We are speaking about a very, very simple industrial machine. It cuts the film with a blade - just like the 120 cutter. Or like scissors. The "magic" is to roll it on a core with a backing paper. Yes, it's a bit different from 120 machine because there are two sheets of paper and two pieces of tape instead of one. Such a machine (for 120, which is very similar) is shown in a KODAK documentary film from the 50's. The link has been here on APUG. The machine shown on the film is not big at all. I would call it compact!

    If the machine is big, then it produces a vast amount of rolls. If they all sell, then the big machine is justified financially. If less rolls are needed, then there's absolutely no reason to buy such a big machine. This is a self-controlling system. Someone just have to make the correct decision. It's not rocket science but very simple industrial business.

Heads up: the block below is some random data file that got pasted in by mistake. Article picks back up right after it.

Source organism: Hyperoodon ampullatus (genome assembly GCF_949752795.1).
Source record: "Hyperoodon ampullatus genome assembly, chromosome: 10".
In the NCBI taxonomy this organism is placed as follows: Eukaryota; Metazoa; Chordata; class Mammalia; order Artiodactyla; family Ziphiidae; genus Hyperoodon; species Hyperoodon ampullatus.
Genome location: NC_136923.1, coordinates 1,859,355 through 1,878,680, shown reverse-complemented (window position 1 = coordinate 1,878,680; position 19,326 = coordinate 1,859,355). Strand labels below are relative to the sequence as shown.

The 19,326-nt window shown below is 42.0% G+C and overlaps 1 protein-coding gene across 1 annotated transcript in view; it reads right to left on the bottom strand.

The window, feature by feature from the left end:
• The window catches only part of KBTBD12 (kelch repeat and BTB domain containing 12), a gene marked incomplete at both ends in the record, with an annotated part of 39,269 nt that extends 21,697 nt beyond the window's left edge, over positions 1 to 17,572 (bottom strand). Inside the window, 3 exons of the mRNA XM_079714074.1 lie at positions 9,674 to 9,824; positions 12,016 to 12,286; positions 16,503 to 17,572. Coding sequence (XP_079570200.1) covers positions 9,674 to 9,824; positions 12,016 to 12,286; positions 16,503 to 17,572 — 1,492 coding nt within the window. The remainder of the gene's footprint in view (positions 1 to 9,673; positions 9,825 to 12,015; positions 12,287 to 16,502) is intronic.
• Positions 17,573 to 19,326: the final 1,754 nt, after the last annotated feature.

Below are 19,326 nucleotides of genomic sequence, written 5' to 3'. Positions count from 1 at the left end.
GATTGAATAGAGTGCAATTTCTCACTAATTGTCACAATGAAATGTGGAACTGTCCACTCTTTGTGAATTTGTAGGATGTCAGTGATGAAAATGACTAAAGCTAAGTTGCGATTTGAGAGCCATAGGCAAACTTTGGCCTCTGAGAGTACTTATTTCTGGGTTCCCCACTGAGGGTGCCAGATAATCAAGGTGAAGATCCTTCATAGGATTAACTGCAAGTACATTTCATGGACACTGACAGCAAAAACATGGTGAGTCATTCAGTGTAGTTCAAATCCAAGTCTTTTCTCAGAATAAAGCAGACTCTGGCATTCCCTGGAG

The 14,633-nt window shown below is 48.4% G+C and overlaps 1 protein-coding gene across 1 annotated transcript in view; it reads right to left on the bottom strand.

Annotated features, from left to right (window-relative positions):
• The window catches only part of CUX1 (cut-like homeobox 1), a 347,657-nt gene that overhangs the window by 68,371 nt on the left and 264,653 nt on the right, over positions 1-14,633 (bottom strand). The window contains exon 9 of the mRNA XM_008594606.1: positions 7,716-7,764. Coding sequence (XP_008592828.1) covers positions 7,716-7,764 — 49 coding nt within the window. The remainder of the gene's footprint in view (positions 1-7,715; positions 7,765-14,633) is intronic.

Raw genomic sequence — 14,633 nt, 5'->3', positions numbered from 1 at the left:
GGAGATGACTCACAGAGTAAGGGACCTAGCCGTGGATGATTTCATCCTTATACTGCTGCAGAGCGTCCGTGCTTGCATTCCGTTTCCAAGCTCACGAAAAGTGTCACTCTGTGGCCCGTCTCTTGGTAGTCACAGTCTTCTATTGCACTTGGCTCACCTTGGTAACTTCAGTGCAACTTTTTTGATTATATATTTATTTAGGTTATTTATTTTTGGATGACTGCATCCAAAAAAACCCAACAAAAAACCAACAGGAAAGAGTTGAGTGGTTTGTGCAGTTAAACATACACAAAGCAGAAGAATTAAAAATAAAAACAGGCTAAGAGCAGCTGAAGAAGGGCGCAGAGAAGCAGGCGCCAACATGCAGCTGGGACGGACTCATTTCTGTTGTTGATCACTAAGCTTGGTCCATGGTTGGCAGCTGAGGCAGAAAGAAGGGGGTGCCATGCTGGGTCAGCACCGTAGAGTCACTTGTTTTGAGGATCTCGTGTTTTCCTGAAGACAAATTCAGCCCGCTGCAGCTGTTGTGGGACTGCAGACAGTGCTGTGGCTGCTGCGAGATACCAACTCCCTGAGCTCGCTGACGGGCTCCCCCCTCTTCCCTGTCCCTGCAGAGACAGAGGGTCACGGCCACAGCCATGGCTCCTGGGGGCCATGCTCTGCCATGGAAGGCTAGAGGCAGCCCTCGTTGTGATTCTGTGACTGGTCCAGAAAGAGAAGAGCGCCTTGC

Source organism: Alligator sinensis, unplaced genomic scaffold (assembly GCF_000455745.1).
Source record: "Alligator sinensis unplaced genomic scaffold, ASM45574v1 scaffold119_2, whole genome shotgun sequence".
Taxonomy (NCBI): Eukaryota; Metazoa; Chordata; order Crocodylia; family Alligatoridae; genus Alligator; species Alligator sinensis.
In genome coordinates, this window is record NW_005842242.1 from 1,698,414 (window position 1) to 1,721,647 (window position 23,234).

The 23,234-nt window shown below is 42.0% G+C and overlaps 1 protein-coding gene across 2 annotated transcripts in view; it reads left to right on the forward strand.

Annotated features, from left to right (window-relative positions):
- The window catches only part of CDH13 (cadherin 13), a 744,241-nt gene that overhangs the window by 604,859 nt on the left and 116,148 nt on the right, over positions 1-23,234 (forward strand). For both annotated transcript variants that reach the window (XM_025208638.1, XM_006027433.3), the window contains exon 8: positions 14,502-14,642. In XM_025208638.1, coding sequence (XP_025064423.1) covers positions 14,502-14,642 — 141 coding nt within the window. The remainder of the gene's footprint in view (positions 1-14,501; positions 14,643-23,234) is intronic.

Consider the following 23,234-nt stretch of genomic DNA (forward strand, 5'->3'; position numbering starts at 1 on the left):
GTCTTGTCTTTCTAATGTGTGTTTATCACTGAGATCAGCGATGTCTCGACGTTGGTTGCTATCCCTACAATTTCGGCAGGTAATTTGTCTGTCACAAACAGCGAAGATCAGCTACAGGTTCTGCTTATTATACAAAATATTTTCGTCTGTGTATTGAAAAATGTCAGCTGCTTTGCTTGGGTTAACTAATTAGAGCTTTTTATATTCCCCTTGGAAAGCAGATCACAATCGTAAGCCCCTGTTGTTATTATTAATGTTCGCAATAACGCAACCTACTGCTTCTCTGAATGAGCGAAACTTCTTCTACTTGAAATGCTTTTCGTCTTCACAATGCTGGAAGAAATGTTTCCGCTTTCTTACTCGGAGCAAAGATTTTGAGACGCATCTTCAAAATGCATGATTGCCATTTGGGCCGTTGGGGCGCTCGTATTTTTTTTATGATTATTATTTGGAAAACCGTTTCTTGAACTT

This is very, very simple automation nowadays. In fact, this is about what happened in industrial revolution in the 18th century. The machinery in question is not complicated, and not big even at industrial scale. You cannot even mention it in the same sentence with emulsion manufacturing, coating etc. - those are really complicated and costly operations. 120 vs. 220 is just a matter of packaging, which has been automatized centuries ago and has nothing special, magic or costly here. Machines are used because they are much cheaper than people doing the same job. One person could roll 220 rolls in 10 seconds or so. It wouldn't be so costly even hand-made. Cutting film and inserting a BACKING PAPER is an extremely simple task.

    Sorry, but I respect clear logical thinking and facts I can find higher than authorities named but not citated. It's too easy to mis-interpret and read off the context.

    I'm 100% sure that the actual problem lies in marketing strategies, like: how many rolls of 120 and 220 should be sold and where (it's difficult to foresee the exact sales number---leftovers are not wanted), or simply a problem of market places (certain stores may have a fixed number of places for products on their shelves and they would be reluctant to take any extra products for sale), etc. Things like these. This is the reason I'm saying that the end-chain needs some optimization.